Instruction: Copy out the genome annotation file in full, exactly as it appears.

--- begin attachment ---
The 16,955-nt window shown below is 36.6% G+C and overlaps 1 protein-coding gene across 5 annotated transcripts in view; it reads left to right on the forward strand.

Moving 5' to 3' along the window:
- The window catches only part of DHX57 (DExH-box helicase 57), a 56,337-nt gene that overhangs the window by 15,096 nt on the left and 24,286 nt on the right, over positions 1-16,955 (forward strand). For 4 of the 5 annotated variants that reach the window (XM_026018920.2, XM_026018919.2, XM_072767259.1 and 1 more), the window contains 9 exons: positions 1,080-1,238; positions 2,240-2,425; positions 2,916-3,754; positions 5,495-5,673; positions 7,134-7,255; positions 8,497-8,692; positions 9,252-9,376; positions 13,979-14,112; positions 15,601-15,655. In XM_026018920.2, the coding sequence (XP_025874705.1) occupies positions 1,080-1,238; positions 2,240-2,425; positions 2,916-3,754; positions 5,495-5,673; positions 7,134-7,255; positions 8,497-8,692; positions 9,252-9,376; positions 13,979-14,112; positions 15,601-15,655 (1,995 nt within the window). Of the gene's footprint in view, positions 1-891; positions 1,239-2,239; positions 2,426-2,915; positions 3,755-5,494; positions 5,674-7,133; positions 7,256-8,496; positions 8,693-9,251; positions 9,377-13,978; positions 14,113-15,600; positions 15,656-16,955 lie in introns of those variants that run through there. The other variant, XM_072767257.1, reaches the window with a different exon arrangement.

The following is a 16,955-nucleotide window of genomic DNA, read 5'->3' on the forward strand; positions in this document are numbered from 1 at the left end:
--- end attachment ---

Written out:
The 16,955-nt window shown below is 36.6% G+C and overlaps 1 protein-coding gene across 5 annotated transcripts in view; it reads left to right on the forward strand.

Moving 5' to 3' along the window:
- The window catches only part of DHX57 (DExH-box helicase 57), a 56,337-nt gene that overhangs the window by 15,096 nt on the left and 24,286 nt on the right, over positions 1-16,955 (forward strand). For 4 of the 5 annotated variants that reach the window (XM_026018920.2, XM_026018919.2, XM_072767259.1 and 1 more), the window contains 9 exons: positions 1,080-1,238; positions 2,240-2,425; positions 2,916-3,754; positions 5,495-5,673; positions 7,134-7,255; positions 8,497-8,692; positions 9,252-9,376; positions 13,979-14,112; positions 15,601-15,655. In XM_026018920.2, the coding sequence (XP_025874705.1) occupies positions 1,080-1,238; positions 2,240-2,425; positions 2,916-3,754; positions 5,495-5,673; positions 7,134-7,255; positions 8,497-8,692; positions 9,252-9,376; positions 13,979-14,112; positions 15,601-15,655 (1,995 nt within the window). Of the gene's footprint in view, positions 1-891; positions 1,239-2,239; positions 2,426-2,915; positions 3,755-5,494; positions 5,674-7,133; positions 7,256-8,496; positions 8,693-9,251; positions 9,377-13,978; positions 14,113-15,600; positions 15,656-16,955 lie in introns of those variants that run through there. The other variant, XM_072767257.1, reaches the window with a different exon arrangement.

The following is a 16,955-nucleotide window of genomic DNA, read 5'->3' on the forward strand; positions in this document are numbered from 1 at the left end: